On Quality Communication

I’ve thought a lot about the word “quality” in recent months: Quality in tools and lumber. Quality in friendships and love and following through. Quality in communication. Trying to remain a quality human being after the important qualities that comprise a quality human being have been stripped away by the state. What exactly is quality thought? It seems a disappearing exercise in American life. A while back I experienced two exchanges with people that were not quality. One was immature. The other utterly one-sided. I must share some responsibility for these poor-quality conversations. I keep trying to improve the quality of my communication in conversation, but often the means of contemporary communication undermine that ability. How long has it been for many people to have a simple face-face communication without agenda. Just listen and see where it goes. Perhaps the listening will lead to a change of mind. Being overasssured in conversation does not lead to quality communication. It leads to not listening. So why even bother with communication? Why is it in some conversations a person has to jump right to an opinion? Like when a writer pitches an idea for a character in a story to someone who doesn’t write and that person interrupts and tells the writer who and what the character should be, right down to the gender and race. Why not let the writer fully describe his idea and ask questions? Getting someone to answer questions often ends up improving quality communication. It doesn’t have to be an interrogation. There is a difference.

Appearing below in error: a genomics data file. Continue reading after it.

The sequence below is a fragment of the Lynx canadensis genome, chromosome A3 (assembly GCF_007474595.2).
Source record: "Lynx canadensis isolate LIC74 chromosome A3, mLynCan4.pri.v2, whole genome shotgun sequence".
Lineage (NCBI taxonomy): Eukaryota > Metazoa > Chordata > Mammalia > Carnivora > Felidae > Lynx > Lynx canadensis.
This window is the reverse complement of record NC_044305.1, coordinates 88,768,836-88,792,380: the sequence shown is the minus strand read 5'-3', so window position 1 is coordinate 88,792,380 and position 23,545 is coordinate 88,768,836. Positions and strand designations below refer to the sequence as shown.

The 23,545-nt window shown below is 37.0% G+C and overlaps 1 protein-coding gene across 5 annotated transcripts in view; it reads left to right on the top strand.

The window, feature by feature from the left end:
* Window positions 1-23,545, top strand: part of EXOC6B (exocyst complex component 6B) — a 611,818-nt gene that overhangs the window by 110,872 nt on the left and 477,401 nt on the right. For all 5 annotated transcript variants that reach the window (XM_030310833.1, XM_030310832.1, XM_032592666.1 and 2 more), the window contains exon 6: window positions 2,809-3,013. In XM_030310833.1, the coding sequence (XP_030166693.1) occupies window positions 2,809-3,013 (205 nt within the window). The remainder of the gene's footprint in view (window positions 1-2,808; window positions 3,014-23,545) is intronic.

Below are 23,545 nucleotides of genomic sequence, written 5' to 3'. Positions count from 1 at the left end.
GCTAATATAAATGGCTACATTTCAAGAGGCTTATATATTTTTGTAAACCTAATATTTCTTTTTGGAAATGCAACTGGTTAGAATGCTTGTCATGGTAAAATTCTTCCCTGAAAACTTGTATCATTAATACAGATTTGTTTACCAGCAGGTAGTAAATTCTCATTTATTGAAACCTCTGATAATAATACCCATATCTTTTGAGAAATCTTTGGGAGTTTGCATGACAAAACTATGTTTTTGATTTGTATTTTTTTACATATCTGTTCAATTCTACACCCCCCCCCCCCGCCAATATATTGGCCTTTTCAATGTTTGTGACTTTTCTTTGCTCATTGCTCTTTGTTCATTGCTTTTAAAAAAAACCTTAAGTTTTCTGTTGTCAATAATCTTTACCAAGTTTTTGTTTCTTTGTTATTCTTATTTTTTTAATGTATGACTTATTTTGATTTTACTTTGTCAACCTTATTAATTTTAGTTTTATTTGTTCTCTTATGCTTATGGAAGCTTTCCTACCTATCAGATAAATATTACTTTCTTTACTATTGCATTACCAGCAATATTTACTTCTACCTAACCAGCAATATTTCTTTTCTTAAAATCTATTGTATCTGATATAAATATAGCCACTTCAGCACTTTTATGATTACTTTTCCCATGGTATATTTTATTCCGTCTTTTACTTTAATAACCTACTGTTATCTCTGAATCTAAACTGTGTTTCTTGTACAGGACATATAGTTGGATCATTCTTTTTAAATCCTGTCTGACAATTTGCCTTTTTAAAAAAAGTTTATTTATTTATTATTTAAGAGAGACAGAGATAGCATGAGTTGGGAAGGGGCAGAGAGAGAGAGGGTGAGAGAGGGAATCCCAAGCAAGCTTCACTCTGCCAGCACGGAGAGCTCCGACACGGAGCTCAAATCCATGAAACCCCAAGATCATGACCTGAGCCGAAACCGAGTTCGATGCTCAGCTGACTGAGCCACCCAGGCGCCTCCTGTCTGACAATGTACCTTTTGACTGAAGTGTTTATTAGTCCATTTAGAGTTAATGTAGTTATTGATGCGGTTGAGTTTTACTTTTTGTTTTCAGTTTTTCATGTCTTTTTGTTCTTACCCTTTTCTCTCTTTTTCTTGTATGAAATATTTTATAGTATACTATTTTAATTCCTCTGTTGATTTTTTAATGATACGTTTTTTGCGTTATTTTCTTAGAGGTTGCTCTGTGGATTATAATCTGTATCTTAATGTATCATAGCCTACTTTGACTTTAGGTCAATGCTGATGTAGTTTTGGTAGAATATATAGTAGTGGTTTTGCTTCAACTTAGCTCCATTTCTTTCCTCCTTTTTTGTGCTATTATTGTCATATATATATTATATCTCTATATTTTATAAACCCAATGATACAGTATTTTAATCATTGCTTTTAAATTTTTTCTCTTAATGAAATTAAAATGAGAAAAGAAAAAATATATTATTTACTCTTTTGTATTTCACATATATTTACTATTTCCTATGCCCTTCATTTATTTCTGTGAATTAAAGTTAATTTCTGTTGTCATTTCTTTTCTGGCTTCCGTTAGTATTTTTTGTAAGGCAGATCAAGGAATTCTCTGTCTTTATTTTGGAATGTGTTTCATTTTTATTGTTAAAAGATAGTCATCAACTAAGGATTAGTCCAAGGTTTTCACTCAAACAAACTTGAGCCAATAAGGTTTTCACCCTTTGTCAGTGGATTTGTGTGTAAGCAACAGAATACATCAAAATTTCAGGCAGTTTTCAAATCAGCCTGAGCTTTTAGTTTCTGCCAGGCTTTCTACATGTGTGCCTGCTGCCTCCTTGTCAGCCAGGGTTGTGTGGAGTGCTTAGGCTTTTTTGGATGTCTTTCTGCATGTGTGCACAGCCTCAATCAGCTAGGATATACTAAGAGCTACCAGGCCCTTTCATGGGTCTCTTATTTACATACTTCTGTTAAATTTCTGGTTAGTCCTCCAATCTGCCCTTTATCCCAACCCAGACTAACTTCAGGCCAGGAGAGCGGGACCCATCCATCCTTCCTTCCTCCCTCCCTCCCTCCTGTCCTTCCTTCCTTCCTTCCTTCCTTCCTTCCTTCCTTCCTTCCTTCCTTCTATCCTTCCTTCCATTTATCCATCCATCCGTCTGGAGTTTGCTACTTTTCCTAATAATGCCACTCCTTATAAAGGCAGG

My favorite non-starter for quality communication: “Well, you didn’t reach out to me so that makes it justified that I didn’t reach out to you.”

I believe the pace of our modern living is also eroding quality communication. So many people seem absent of any basic presence. I am lucky that a month or so ago I met someone who excels in quality communication: returning calls, writing letters, listening, asking questions, a text of kind thought or reflection every now and then. In combination, this person’s ability to exercise quality communication has substantially improved my life. I can only hope I am doing the same for her. I’m still learning but feel I am getting better.